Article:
“I am not saying there is no role for military,” Fineberg continued. “It can be used for peace, defense. But the present administration in Israel believes in preemptive strikes, and that is what the Black Hawks are doing. Preemptive strikes are wrong. Look at the trouble we are in now; the world is losing patience. Our actions are illegal and immoral…
“It is a matter of choice, and every person of conscience must make a choice. Am I supposed to think less when Palestinian babies are killed and only weep when Israeli babies get killed?
 “They say, I must fight. I say, I refuse to fight. I lay down my weapons and refuse to fight, and I urge other soldiers to do the same. Even the bombing of the Iraqi Nuclear Reactors…”
With that, I heard Kevil’s chair fly back. Everyone seemed to hear it. He was standing, red in the face. “You would sell your mother to a harem.”
Fineberg stopped talking and looked around before landing on our table, as if saying “excuse me.”
There was hush in the room. Kevil wiped his brow with his right hand and used his left hand to pull up his pants even higher around his waist. He twitched his mustache. We were sitting close enough to the podium that with the extra light from the podium it was easy to see him and everyone at our table. I was hoping that would be the end of it and Kevil would sit down.
“You heard me,” he said, somewhat tentatively.
Fineberg didn’t respond.
Kevil regained his certainty, arrogance even. “Peace, as you describe it, would mean the end of Israel. You don’t sound, look or act like a Black Hawk. You seem like a false warrior, going around half a uniform.”
 “Sir,” Fineberg answered, “That’s why I wear only half a uniform, half of me is willing to go to battle because I love my country, the other half, the thinking half, wants peace.”
“It’s not just Palestine,” Kevil said. “Don’t you think Syria, backed by the Soviet Union, would love to destroy one of America’s strongest allies? We need to balance things out.”
“Balance things out? We are talking about the military support of the United States, a de facto partnership, that’s resulted in the massacre of civilians! You cannot sit on your hands any longer!” Fineberg said rapidly. “Where has the invasion gotten us?”
“There's still a nation of Israel,” Kevil answered. There was a brief burst of applause from the Jewish orthodox tables.
Finberg answered: “I’ve seen the killing of innocent civilians; I’ve disquieted birthdays, weddings, festivals, and religious festivals. These actions are creating more suicide bombers and not a lasting peace. I don’t even know if the United States even wants peace. I know they want to sell weapons. If that’s the bottom line, they could turn on Israel in an instant!”
“Right and that's why Israel must defend its own interests, cross borders if it must.” There was a pause, and I hoped that this would be the end of it, but Kevil decided to keep talking. “You don’t know your history very well. Lebanon, Syria, Palestine. Each country seeks to wipe out the Jewish state and all the Jews. You give these people your finger; they will take your hand.” He raised his left arm and made a fist, and there was audible gasp in the audience, some maybe thinking Kevil had lost his hand in battle. The chairwoman stood up and seemed to be moving towards the podium as Kevil continued. “This is a war till death, the utter destruction of the enemy, until they acknowledge the right of Israel to exist.”
Fineberg thought a moment then answered quietly. “How do you know what would happen without occupation, without the rhetoric you spew forth…”
“The only reason that our battles have not brought peace is because we were not allowed to finish the job!” To this there was more applause from the Jewish orthodox tables. “The removal of Israeli occupation was the direct cause of the worst round of Palestinian barbarism in history!” Kevil was not only red in the face but shouting now. "Everyone knows this!”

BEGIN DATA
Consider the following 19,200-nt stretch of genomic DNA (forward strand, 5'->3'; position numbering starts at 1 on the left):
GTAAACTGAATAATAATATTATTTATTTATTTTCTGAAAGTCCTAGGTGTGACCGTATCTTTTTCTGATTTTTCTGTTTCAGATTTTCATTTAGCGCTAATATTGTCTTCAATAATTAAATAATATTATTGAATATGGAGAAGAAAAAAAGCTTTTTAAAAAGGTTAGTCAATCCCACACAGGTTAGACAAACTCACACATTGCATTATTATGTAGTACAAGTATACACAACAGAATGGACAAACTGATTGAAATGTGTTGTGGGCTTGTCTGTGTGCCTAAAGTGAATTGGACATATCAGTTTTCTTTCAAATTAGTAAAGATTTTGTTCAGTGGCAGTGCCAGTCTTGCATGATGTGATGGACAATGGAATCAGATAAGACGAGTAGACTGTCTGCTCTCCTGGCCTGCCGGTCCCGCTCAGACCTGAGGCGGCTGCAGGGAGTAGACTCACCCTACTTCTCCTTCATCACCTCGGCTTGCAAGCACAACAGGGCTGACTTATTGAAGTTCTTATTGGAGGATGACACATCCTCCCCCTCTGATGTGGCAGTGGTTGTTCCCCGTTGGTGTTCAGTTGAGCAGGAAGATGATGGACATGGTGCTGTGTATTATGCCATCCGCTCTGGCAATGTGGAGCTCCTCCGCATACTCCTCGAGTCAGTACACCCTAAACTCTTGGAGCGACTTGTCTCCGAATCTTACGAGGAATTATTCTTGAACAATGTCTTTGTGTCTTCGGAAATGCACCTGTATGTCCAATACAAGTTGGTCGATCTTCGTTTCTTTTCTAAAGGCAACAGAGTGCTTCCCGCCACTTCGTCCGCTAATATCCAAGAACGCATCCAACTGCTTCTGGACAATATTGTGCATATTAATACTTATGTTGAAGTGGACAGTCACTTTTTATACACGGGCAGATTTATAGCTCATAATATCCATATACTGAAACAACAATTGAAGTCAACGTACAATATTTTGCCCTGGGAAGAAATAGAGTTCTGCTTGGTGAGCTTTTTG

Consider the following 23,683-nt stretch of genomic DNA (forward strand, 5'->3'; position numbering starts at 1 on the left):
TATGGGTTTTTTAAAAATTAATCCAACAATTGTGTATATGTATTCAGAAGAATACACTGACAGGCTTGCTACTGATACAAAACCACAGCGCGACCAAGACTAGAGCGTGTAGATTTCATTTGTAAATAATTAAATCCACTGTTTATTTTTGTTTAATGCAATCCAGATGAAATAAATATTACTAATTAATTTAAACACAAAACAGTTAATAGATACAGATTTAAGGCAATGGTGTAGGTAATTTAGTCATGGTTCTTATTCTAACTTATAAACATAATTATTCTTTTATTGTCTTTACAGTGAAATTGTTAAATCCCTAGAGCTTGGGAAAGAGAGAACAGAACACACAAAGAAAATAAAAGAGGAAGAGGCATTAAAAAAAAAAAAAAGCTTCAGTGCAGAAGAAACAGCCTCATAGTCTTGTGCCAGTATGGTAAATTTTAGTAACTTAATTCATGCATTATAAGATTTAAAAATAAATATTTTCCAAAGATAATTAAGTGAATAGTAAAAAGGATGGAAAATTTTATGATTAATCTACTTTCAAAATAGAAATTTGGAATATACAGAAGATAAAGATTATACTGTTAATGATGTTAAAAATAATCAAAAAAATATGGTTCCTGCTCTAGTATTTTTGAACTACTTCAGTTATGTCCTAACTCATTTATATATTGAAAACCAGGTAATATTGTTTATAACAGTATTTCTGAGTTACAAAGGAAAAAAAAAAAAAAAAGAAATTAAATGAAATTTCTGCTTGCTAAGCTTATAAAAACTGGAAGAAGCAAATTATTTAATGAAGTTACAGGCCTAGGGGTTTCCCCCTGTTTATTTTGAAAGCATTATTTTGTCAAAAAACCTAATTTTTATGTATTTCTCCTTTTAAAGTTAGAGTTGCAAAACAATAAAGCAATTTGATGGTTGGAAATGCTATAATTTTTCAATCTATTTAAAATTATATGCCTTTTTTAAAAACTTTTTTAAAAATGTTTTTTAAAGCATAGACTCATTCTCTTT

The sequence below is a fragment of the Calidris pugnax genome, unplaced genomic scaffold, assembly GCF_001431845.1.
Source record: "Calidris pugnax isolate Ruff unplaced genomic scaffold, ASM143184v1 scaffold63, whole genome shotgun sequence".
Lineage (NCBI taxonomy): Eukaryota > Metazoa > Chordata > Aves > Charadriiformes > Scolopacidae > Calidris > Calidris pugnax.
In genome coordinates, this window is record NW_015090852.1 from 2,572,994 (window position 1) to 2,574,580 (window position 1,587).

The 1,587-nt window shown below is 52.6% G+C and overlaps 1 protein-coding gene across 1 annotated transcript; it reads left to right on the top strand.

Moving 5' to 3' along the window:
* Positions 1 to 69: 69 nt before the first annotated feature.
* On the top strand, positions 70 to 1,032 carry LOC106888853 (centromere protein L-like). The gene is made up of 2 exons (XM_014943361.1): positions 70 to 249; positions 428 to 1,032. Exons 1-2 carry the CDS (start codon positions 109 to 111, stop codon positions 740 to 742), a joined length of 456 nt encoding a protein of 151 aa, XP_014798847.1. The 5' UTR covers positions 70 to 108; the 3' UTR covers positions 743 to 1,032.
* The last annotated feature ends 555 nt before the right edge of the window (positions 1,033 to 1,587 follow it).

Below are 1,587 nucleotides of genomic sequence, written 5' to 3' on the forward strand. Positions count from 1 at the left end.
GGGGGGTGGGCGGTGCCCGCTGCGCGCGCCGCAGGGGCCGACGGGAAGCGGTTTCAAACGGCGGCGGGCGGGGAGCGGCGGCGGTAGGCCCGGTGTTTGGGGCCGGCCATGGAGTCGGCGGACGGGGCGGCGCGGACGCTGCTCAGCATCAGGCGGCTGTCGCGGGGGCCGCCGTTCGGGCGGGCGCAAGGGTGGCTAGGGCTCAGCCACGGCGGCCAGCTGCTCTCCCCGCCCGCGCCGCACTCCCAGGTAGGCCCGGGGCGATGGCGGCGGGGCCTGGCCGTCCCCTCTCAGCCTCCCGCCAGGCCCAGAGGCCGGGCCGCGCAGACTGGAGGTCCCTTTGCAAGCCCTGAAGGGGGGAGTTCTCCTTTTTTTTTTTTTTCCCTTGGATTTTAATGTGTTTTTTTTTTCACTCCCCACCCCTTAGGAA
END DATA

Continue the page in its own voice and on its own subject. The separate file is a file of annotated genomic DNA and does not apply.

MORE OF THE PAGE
He turned around to face the crowd. “This is all I will say…”
The room was completely quite except for a single waiter carrying a clicking tray.  “When an Israeli soldier says lay down your weapons,” he pointed to Fineberg, and rasied his voice into a loud roar, “I say it’s Anti-Semitism at its worst. It gives free rein for anyone to hunt the Jews. We should never, not ever, let that happen again!!!!”
People at three quarters of the tables rose to their feet, clapping, and when they got tired of clapping, they began clanking glasses and shouting. After a while, it became apparent that this crowd wouldn’t stop making noise. Fineberg finally removed himself from the podium. This was apparently good enough for Kevil who sat down.
I looked at Adam who was smiling through his hands. Irwin too. Melissa acted like nothing unusual was going on, all her poise was being used to muster a plastic face. She seemed to be the only one beside me who was aware, although she tried not to show it, that all the eyes in the room were on our table. Grecaro was red faced, the lines of his forehead in deep creases, glaring at Kevil.
I sat and a thought flashed in my mind of the time when I was at a small wedding reception in another hotel, the United Nations Hotel, literally across the street from where we now sat for an account supervisor at the advertising agency I got to know well by delivering packages to her. She was an English girl whose parents were paying for the event but struck me as very frugal and proper. There weren’t more than sixty of us, so it was pretty obvious when an old girlfriend of her new husband showed up with purple hair, doing some kind of bad drugs. She crashed the party and started grabbing at the groom’s crouch and doing other embarrassing things. This lasted only a few moments before the parents of the bride decided that they had had enough. The father and mother worked as a team, and luckily the mother was a big burly woman, and actually picked the purple haired girl up, one under each arm and carried her, legs kicking, right to the door. Then, they came back to the reception and pretended nothing had happened.  But we all knew it had.
Although this was nothing like that, to me it seemed worse. One thing I learned from the night: Kevil had a one-track mind; he saw himself as part of an American community intent on protecting the Israeli nation with whatever means necessary. To him there was no other choice, and he had no other mission in life.
I learned something about myself too. I wasn’t over Melissa, not by a long shot. At that moment, I couldn’t think of much else I cared about.